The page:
Contrary to popular belief, LeBron did have some pieces around him, enough so that Cleveland should sneak into the playoffs.

New coach Byron Scott should inject some life into the squad, and perhaps bring a more imaginative offense than Mike Brown.

Tweener forward Antawn Jamison for all his faults will be a reliable scorer in the paint and behind the three-point arc. Point guard Mo Williams is not a great creator and disappears in the playoffs, but at least can stick jumpers and score in double figures.

In addition, swingman Anthony Parker is a good defender and spot-up shooter, and big man Anderson Varejao remains a valuable rebounder, albeit overpriced. Throw in the fact that Cleveland is a sound defensive squad capable of squeaking out wins against the numerous weak, lower-rung teams in the Eastern Conference, and the Cavs could secure the eighth and final playoff seed.

If not, a return trip to the lottery might not be so bad. After all, they could get lucky, land the number one overall pick, and draft a franchise player . . . well, nevermind.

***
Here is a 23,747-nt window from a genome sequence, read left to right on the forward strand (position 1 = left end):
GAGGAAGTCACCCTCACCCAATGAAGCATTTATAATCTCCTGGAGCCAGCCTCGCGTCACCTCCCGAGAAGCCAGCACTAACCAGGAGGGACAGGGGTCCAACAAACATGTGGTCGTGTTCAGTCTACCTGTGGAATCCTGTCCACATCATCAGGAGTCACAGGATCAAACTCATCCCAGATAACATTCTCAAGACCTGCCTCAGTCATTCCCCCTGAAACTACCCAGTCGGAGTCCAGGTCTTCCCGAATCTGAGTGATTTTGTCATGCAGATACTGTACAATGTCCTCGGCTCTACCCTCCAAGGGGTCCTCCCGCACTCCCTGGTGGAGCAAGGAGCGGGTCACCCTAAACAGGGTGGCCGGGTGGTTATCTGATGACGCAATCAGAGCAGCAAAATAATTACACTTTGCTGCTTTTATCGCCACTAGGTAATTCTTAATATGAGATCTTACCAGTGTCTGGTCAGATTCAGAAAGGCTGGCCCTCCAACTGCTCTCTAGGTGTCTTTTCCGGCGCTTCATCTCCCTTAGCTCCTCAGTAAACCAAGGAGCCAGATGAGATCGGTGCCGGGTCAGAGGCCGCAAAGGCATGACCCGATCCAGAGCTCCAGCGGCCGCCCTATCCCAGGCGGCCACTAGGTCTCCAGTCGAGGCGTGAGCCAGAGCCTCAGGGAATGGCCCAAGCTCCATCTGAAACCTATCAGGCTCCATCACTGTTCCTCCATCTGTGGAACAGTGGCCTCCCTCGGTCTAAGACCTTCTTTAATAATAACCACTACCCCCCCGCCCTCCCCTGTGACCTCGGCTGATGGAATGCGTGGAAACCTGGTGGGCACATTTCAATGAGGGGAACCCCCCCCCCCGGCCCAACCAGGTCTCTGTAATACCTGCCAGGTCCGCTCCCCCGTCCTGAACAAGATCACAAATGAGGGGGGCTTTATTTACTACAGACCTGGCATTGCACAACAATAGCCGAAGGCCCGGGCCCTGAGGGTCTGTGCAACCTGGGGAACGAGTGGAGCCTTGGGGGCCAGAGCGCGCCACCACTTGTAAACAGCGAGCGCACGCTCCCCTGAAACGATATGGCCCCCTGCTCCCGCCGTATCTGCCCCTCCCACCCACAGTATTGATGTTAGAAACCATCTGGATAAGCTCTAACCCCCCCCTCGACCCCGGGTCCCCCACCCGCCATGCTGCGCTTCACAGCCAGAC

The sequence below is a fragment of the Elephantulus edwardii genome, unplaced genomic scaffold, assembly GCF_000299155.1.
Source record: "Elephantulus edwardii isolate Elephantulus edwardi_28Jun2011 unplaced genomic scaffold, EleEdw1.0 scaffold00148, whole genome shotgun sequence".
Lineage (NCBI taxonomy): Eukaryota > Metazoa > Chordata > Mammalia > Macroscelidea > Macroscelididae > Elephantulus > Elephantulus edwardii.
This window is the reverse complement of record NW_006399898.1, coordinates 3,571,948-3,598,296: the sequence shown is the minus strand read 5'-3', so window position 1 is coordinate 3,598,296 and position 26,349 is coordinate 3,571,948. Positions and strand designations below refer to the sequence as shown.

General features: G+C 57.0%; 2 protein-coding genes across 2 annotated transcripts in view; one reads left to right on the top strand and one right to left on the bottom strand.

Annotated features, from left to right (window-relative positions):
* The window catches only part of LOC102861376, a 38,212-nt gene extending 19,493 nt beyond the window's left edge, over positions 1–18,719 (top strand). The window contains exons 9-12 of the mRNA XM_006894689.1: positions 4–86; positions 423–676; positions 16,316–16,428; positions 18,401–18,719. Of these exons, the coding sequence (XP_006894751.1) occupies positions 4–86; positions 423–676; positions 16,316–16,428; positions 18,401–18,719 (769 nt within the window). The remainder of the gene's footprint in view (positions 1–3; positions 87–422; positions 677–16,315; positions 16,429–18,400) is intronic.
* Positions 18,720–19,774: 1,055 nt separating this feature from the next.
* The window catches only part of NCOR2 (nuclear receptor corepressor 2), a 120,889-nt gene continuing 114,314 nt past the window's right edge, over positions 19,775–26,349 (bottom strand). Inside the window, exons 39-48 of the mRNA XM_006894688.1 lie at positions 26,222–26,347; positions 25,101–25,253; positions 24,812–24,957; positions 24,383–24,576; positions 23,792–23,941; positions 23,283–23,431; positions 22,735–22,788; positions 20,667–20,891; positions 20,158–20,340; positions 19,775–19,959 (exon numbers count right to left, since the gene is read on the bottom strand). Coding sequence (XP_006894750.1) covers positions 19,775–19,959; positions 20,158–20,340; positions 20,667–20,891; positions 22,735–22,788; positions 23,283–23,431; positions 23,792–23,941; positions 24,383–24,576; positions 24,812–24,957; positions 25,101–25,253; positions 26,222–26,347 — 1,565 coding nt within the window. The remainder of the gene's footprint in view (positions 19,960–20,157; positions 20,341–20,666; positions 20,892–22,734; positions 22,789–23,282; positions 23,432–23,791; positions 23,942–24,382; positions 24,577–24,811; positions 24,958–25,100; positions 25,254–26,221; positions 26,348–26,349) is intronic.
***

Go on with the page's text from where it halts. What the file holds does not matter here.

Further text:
5. Will the Move to Miami Ruin LeBron's Basketball Legacy?


Many are trying to point out that LeBron's legacy on the court will be diminished by not staying with one team and trying to win in Cleveland. They will point to Magic, Bird, and Jordan, and claim that part of their greatness relates to having won titles with their original teams.

By logical extension, these naysayers will believe that any championship won in Miami will somehow be a diluted title for LeBron because he needed 2 other stars to help him.

What hogwash.

The reality is that winning cures all ills. Changing teams and then winning titles with that new team never hurt Kareem's legacy, nor that of Shaq or Clyde Drexler. Moreover, the legacies of former malcontents Rasheed Wallace and Ron Artest did a 180 degree turn after acquiring rings with their new teams. In the end, championships can only improve one's legacy.

Furthermore, no title has ever been won single-handedly, as history has proven that every star needs help. Should LeBron get his ring in Miami, it will be no different than the game's other greats receiving some help along the way.

However, if there is one thing that might have been revealed with "The Decision," it is LeBron's true level of self-belief.